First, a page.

Homer And Virgil Term Paper


Virgil and Homer -- World Literature The Trojan Legacy: Textual Similarities in the Epics Iliad by Homer and Aeneid by Virgil

In the study of world literature, it is essential that one must know about the earliest forms of literature, especially the works of Homer and Virgil. Homer, considered one of the greatest literary writers of Greek literature, was said to have composed his great epic poems, Iliad and Odyssey, during 8 B.C. He is well-known for his effective depiction of early Greek life, where the interplay between mortals and immortals and the inevitable Fate were discussed. Homer's legacy as chronicler of Greek history, society, and culture helped influence Virgil, who composed the Aeneid in 19 B.C. Using some of Homer's themes, characters, and some parts of the plot in the Iliad and Odyssey, Virgil created the Aeneid, which also gained popularity and acclaim as Homer's epic works.

This paper discusses similarities...


These similarities include the use of themes and characters that have originally been used in Iliad, and borrowed then modified in the Aeneid.
The first similarity between Homer and Virgil's work is the adaptation and continuation of the 'Trojan legacy' that Homer started with his epic works. In the Iliad, Homer's story revolves around tenth year of the Trojan War, wherein the Trojan heroes and their lives were given focus, as well as the defeat of the Trojans from the Achaeans. In Aeneid, Virgil adapted the Trojan-Achaean story, but instead focused on a minor character, Aeneas, as his protagonist. As one of the Trojan heroes, Aeneas, like Odysseus in the Odyssey, was given focus, as he became the leader of the lost Trojan heroes.

Apart from adapting the Trojan theme, Virgil also used the theme of prophecy to illustrate the…

Sources Used in Documents:

Works Cited

Homer. Iliad. Translated by Samuel Butler. Available at http://www.uoregon.edu/~joelja/iliad.html.

Virgil. Aeneid. Available at http://www.uoregon.edu/~joelja/aeneid.html.

Cite this Document:

"Homer And Virgil" (2003, December 10) Retrieved June 14, 2024, from

"Homer And Virgil" 10 December 2003. Web.14 June. 2024. <

"Homer And Virgil", 10 December 2003, Accessed.14 June. 2024,

Related Documents

Nevertheless, both heroes are very similar in their characterizations: they are both human and are subject to the whims of the gods. Odysseus confides his most troubling mistake: "From the start my companions spoke to men and begged me to take some of the cheeses, come back again, and the next time to drive the lambs and kids from their pens, and get back quickly to the ship again, and

Virgil's epic poem "The Aeneid" is often described as the poet's response to Homer's epics "The Iliad," and "The Odyssey" in that it details the Trojan War and its aftermath from the Roman perspective. It is a Roman claim to great and far-reaching origins, and because of this apparently patriotic purpose, many classical scholars have attributed the poem's inspiration as Virgil's attempt to praise the emperor Augustus. However, to ascribe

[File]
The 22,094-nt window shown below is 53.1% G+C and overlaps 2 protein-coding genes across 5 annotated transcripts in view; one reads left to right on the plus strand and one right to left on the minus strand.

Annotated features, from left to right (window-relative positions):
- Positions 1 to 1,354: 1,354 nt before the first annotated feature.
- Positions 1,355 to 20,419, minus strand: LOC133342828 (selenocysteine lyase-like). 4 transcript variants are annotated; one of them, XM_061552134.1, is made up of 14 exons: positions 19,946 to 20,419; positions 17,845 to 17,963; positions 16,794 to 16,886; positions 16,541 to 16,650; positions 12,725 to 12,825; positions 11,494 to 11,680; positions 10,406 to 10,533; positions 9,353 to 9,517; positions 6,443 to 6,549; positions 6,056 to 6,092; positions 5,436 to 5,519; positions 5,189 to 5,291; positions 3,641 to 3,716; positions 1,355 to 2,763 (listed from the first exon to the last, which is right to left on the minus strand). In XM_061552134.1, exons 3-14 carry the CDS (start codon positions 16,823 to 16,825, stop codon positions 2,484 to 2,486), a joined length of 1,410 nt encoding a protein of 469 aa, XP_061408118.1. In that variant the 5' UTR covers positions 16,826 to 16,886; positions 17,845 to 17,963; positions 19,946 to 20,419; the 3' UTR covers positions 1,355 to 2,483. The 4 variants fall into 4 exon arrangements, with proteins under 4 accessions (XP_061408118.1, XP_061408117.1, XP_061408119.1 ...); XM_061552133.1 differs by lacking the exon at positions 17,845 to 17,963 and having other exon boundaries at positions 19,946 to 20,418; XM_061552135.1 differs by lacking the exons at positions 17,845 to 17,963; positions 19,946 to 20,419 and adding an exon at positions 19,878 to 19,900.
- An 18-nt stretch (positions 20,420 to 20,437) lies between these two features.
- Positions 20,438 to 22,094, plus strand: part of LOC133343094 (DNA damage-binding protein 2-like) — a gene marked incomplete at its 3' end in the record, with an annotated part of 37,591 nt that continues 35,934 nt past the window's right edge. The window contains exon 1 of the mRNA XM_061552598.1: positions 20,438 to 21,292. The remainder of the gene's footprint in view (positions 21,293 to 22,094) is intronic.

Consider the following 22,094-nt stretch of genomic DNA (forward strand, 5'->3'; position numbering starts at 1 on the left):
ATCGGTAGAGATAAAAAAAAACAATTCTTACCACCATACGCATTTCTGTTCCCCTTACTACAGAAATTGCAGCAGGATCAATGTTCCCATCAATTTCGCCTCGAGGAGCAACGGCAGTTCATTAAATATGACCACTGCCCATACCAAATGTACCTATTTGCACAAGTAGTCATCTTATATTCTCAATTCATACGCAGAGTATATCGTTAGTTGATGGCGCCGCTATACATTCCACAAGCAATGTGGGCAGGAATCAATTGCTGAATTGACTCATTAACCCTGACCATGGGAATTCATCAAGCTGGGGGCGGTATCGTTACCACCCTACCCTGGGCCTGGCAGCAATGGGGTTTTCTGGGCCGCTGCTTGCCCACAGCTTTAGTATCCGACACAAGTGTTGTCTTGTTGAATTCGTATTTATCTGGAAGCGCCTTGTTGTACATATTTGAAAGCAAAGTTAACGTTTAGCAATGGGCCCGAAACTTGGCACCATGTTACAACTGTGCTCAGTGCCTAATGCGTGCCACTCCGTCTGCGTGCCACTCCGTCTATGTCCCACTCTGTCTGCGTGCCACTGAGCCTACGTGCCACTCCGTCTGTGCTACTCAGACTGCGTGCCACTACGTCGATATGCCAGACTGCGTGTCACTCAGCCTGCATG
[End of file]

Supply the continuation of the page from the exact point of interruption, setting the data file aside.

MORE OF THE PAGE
Homer and Virgil

afterlife in two philosophers' representations. Specifically, it will explain and compare conceptions and representations of the afterlife in Homer and Virgil. Homer and Virgil Homer and Virgil both described Hades and their versions of the afterlife in their works, and they were far different views. In Homer's Hades, the area looks much like Earth, but it is barren and twisted, the geography is definitely warped and there is little scenery, it

S. Eliot to Robert Frost. According to Theodore Ziolkowski,"Virgil has permeated modern culture and society in ways that would be unimaginable in the case of most other icons of Western civilization" (ix). In the Aeneid, Virgil through out the story emphasizes through his characters that responsibility is of higher precedence than of love. He makes it apparent in Book II, in which Aeneas focuses on his responsibilities rather than on his

Even if one accepts that Homer's age was more barbaric than our own, the description conveys nothing of a balanced match between equals, only blood and death. This is not to say that the "Iliad" is lacking in tales of great warriors, but that the author was not enamored with conflict and war to the degree that he was immune to its seeder side. Even though Ajax's display is

Dante's Inferno And The Heroic Quest Like Homer's "The Odyssey," and "The Iliad," Dante's "The Inferno" begins with a kind of god's eye view of the world. However, rather than the gods looking down and squabbling about the morality of humans they see, Dante begins with his hero's face-to-face encounter with the divine, or at least a representative of the divine, the pagan poet Virgil. Virgil will be the poet's first